Compassionate Support For The Aspiring Professional



Coping Skills: Avoiding The Pitfalls

Coping Skills Life Balance Teyhou Smyth

Coping Skills: Avoiding The Pitfalls. Life is constantly offering us new sources of distress. Finances, interpersonal relationships, school and work related situations, along with a zillion other things can provide an endless supply of anxiety.

Sometimes it seems we are bouncing between one stressful event and another all throughout our lives. You’d think we’d be experts at coping with this stuff after awhile, right? We do get used to dealing with stress, but sometimes the ways we learn to cope aren’t as healthy as they could be.

What are your top five coping strategies?

If we’re to be completely honest with ourselves, most of us probably use a few that are bordering on unhealthy. Coping strategies can be considered a spectrum of sorts.

On one end of the spectrum are the healthy coping strategies such as exercise, talking to friends or creating artwork; in the middle of the spectrum are more neutral strategies that don’t actually offer a therapeutic benefit, but are helpful in their distraction (activities such as watching tv, going on social media, etc).

The other end of the coping skills spectrum is a more destructive approach to dealing with stress. These behaviors often involve numbing tactics such as consuming alcohol, smoking or using drugs, but can also include other anesthetizing behaviors such as excessive shopping or binge eating.

There is always an end-goal when we engage in any behavior,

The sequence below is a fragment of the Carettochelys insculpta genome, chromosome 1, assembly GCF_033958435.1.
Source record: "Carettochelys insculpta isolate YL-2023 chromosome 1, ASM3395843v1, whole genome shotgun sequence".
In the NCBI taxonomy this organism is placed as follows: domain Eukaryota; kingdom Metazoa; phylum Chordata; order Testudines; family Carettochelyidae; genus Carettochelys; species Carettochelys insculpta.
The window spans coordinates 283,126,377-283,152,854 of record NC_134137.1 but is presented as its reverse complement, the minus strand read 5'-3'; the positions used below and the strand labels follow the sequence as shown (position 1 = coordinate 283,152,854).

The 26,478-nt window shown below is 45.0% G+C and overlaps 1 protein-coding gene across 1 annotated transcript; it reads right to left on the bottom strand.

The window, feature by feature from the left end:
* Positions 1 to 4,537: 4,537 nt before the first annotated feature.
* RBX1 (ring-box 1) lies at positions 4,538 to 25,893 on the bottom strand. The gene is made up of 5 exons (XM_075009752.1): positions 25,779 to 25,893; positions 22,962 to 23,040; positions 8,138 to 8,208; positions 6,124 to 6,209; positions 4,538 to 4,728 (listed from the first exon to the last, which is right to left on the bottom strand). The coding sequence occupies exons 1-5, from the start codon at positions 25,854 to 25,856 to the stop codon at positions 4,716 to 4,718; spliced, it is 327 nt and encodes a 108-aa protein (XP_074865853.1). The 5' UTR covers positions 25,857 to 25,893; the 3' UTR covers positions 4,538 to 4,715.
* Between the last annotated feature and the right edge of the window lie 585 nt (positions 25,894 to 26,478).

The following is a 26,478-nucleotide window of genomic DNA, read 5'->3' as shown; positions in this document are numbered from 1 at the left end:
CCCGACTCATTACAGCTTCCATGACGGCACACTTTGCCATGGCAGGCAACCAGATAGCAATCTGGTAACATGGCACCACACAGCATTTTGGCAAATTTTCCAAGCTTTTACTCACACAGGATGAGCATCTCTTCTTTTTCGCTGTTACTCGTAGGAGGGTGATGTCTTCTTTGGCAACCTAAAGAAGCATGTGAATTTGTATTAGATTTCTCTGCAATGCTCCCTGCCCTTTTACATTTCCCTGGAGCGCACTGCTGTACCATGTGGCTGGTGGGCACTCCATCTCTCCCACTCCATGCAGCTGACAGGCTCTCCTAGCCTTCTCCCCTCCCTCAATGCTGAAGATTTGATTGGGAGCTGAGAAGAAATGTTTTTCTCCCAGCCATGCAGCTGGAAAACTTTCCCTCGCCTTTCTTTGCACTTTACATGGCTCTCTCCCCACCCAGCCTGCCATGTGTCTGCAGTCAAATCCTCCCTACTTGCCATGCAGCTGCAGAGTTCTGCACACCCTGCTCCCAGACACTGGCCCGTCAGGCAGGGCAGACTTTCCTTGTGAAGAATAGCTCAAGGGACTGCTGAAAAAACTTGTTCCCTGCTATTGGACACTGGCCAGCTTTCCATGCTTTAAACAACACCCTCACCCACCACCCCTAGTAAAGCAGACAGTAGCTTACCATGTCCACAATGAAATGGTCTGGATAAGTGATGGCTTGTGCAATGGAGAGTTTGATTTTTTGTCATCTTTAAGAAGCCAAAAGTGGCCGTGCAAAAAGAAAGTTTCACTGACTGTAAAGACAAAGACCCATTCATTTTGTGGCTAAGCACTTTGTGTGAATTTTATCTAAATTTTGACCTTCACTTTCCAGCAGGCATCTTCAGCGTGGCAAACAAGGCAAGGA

even if it isn’t consciously recognized. Generally coping strategies offer relief of some sort; we participate in certain activities in an effort to “feel better.”

Coping strategies are all about the trade-off. Healthy coping strategies have positive outcomes but require effort, while neutral strategies don’t offer a lot of actual benefit, are passive activities and often feel like time drains. Unhealthy coping strategies have many negative outcomes and often the impact worsens over time.

Unhealthy coping strategies can be tempting because they offer immediate gratification.

The spike in dopamine in the brain is what makes these fast-acting coping strategies such a temptation. The problem is that the benefits are short lived and only offer a disconnection from the feelings rather than actual healing.

While that disconnection feels great in the moment, the difficult feelings that are being masked are waiting on the other side.

The benefit of temporarily checking out with alcohol, drugs or some other self-destructive behavior is cancelled out after the effects wear off. particularly, if the behaviors impact relationships with others or ability to do necessary tasks.

Shame, guilt and decrease in self worth then factor in and soon the very behavior that was being used to lower stress has caused its own stress.

It becomes a vicious cycle of self medicating, dealing with the fallout from it, and still struggling with the original stressors that lead to the negative coping strategy to begin with.

Using healthy coping strategies takes extra work and determination.